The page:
Did you realize the US Census doesn’t count Americans who live abroad? It was pretty annoying to me last time. I wanted to be counted! More important, when there’s not a good count, in turn there’s less representation and support for the rights of Americans abroad.
Some new numbers are in. According to an ACA newsletter I received, the US State Department has released these estimates of Americans residing outside the United States who are not affiliated with the US military or US government:
- Western Hemisphere: 2,222,000
- Europe: 1,488,000
- East Asia and Pacific: 754,000
- Near East: 586,000
- Africa: 109,600
- South Central Asia: 97,000
- Total: 5.25 million
I’ve looked on the State Department web site for the source figures, but so far, I can’t find them.
It’s important to note that these figures are basically guesswork. As I said, there’s no census done, so there’s no way to really know.
Who cares about counting Americans abroad? For one thing, technically all these people are still residents of a particular state. If they’re not counted, then the state might be underrepresented. That’s one reason a Utah congressman is pushing for an overseas count.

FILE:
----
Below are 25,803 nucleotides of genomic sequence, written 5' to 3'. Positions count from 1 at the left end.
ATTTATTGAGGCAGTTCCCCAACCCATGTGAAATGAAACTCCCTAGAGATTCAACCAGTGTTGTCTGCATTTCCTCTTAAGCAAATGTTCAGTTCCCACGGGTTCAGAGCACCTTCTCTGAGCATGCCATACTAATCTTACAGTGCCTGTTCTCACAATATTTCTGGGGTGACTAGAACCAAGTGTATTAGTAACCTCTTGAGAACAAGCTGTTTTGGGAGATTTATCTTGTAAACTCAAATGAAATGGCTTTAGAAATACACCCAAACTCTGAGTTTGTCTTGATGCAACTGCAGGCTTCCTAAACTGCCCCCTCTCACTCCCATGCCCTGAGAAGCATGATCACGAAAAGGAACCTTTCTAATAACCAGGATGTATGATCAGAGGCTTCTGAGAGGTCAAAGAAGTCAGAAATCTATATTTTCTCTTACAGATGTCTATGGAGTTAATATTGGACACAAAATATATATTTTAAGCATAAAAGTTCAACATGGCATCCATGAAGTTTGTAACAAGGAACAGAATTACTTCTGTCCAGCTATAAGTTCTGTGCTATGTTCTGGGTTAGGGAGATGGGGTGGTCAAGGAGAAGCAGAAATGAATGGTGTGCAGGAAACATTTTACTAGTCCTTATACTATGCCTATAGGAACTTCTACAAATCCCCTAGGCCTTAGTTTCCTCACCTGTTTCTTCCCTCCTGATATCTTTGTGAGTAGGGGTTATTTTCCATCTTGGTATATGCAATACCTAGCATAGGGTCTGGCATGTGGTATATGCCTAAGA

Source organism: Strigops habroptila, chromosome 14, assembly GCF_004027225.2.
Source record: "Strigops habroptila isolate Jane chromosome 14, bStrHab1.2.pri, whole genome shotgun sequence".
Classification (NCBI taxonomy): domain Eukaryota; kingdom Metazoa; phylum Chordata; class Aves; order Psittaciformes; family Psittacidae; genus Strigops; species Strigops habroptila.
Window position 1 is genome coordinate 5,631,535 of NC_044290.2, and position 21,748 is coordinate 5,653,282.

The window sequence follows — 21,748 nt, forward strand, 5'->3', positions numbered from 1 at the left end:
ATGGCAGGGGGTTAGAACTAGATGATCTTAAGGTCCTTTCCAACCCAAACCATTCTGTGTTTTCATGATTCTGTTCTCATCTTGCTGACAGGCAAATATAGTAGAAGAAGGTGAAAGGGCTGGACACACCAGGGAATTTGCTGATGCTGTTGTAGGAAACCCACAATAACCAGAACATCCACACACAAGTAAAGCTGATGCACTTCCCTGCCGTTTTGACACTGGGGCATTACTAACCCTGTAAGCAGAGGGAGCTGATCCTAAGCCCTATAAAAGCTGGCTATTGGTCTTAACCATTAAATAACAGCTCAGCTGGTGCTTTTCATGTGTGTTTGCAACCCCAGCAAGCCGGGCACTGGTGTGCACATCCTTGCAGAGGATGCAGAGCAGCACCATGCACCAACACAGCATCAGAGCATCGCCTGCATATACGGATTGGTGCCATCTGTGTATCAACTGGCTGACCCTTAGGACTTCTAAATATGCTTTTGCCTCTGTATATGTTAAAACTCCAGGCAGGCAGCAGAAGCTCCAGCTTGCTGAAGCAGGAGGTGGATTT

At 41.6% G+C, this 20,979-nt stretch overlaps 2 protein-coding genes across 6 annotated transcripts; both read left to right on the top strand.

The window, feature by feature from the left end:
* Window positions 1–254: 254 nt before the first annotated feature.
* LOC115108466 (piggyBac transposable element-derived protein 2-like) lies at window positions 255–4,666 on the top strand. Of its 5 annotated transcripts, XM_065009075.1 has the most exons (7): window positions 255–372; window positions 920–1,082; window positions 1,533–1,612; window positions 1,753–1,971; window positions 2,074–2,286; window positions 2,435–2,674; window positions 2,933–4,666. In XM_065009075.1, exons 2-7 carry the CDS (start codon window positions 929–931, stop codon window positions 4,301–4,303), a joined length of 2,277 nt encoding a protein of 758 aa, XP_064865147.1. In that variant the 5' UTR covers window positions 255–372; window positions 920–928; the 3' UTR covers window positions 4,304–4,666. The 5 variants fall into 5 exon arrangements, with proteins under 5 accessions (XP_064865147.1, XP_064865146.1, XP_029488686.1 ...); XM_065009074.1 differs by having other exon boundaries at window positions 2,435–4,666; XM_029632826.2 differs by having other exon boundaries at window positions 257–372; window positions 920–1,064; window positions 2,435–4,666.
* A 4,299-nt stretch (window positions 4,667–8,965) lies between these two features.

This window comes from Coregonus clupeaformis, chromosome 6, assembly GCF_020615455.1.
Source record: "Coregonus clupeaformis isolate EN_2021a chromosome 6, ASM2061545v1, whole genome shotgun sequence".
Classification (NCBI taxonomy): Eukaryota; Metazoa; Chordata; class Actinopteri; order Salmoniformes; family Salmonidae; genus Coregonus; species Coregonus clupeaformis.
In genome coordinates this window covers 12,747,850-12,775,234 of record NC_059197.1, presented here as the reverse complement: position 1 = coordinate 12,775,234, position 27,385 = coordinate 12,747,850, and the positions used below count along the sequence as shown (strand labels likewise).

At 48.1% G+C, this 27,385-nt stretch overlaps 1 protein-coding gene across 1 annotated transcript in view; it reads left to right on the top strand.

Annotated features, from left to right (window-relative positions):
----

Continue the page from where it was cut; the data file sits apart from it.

Another reason is that if you don’t count them, it’s hard for anyone to stand up for them. ACA is fighting hard to stop US banks from using the Patriot Act as an excuse to close the bank accounts of Americans who live overseas. When I petitioned US senator Diane Feinstein twice about the absurd Form 90-22.1 that those with overseas bank accounts are required to file, she never answerd. Twice. Like no one in her office — nada.
And why not? What’s she care about stuff that technically is outside her state, despite the fact I remained a California citizen?
Consider this. With 5 million US citizens abroad, collectively they’d be the 21st most populated state. How about giving them two senators and representatives? Because “geographically” speaking, they have much different concerns than the states they originate from.